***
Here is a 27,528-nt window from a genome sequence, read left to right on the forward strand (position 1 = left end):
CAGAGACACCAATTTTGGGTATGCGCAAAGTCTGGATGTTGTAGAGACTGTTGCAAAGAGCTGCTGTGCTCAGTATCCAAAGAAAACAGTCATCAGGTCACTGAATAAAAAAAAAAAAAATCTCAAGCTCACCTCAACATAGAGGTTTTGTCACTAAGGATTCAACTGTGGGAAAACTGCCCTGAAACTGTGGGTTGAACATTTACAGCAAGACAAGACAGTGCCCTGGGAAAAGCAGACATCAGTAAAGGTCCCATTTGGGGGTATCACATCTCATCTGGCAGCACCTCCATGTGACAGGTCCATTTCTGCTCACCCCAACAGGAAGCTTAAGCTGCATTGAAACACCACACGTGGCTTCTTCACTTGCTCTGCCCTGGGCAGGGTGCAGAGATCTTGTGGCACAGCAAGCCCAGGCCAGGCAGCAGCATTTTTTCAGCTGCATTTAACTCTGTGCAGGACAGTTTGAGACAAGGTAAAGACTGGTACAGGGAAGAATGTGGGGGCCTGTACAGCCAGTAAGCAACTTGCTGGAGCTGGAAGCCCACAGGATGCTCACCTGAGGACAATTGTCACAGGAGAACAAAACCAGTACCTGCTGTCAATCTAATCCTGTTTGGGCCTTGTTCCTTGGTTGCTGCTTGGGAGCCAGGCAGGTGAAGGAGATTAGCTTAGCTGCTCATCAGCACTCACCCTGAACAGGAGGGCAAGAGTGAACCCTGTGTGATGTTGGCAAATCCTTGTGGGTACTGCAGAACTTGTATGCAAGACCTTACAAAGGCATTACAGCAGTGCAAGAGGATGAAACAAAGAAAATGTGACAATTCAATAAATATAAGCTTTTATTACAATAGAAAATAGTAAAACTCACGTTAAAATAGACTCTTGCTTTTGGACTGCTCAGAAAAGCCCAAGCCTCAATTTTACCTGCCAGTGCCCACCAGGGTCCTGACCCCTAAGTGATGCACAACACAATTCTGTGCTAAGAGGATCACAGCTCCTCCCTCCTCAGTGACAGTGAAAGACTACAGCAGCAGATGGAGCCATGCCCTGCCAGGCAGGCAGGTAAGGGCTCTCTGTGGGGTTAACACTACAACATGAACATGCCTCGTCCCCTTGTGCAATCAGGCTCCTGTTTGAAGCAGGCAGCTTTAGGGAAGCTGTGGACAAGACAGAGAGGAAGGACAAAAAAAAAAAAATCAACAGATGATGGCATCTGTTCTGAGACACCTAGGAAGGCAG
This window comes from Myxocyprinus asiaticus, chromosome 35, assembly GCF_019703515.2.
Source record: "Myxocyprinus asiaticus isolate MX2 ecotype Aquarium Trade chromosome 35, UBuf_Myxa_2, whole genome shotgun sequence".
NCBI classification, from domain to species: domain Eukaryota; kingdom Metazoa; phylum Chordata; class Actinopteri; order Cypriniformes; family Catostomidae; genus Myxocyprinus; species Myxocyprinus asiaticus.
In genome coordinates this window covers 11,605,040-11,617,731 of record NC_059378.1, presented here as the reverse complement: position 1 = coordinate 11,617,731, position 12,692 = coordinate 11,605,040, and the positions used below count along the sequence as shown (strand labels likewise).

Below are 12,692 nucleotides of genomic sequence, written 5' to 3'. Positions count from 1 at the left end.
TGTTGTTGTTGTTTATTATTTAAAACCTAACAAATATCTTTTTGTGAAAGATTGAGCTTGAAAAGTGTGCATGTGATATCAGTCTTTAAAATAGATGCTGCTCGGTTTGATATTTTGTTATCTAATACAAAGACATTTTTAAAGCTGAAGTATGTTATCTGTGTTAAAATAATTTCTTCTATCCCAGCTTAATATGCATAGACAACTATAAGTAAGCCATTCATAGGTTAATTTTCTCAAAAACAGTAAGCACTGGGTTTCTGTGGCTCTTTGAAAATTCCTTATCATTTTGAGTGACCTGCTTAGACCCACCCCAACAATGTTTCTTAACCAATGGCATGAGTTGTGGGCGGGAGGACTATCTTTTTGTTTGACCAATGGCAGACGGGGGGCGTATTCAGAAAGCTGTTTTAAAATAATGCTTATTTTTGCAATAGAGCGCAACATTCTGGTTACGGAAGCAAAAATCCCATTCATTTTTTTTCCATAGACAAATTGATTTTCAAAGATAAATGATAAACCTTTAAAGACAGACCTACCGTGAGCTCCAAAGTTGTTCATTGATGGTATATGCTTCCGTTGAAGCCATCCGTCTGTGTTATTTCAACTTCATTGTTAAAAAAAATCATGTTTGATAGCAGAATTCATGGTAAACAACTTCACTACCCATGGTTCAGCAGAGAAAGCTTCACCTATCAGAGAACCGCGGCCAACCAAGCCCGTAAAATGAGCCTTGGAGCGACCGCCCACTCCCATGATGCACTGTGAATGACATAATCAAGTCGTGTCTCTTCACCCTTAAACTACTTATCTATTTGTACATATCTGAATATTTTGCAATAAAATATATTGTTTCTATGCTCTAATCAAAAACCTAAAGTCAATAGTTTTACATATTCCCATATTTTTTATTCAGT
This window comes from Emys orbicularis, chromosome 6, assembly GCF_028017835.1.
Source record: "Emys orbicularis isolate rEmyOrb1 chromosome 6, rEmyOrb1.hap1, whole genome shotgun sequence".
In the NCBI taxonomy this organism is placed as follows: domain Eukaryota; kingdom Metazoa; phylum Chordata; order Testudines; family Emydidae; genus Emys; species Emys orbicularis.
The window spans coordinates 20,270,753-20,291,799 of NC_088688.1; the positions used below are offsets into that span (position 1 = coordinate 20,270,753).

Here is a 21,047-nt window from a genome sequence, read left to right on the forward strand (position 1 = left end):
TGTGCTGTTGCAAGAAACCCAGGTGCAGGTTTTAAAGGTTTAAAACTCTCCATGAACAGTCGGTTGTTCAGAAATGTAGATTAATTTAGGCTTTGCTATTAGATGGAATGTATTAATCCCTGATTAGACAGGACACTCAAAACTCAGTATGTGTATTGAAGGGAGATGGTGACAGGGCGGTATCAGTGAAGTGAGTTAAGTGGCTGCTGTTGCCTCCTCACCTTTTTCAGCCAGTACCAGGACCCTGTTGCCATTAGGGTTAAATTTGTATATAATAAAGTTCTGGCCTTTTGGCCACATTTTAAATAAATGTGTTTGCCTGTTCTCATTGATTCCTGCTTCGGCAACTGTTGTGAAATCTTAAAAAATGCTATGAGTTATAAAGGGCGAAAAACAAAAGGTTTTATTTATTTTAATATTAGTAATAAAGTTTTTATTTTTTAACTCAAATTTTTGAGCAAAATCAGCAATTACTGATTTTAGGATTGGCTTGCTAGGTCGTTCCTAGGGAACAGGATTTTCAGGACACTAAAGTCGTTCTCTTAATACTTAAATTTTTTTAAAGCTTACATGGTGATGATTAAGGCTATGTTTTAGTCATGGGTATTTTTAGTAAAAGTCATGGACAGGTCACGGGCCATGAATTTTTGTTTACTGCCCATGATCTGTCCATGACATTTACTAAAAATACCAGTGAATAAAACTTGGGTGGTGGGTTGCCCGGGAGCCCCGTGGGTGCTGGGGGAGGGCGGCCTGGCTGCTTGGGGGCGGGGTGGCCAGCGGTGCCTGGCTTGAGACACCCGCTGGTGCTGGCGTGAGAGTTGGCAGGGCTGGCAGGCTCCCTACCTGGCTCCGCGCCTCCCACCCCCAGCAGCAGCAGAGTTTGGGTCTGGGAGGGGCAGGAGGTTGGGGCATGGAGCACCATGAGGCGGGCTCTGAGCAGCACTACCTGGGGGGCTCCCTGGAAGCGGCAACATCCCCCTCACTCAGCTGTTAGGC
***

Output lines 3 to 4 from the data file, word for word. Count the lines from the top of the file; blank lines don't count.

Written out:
This window comes from Myxocyprinus asiaticus, chromosome 35, assembly GCF_019703515.2.
Source record: "Myxocyprinus asiaticus isolate MX2 ecotype Aquarium Trade chromosome 35, UBuf_Myxa_2, whole genome shotgun sequence".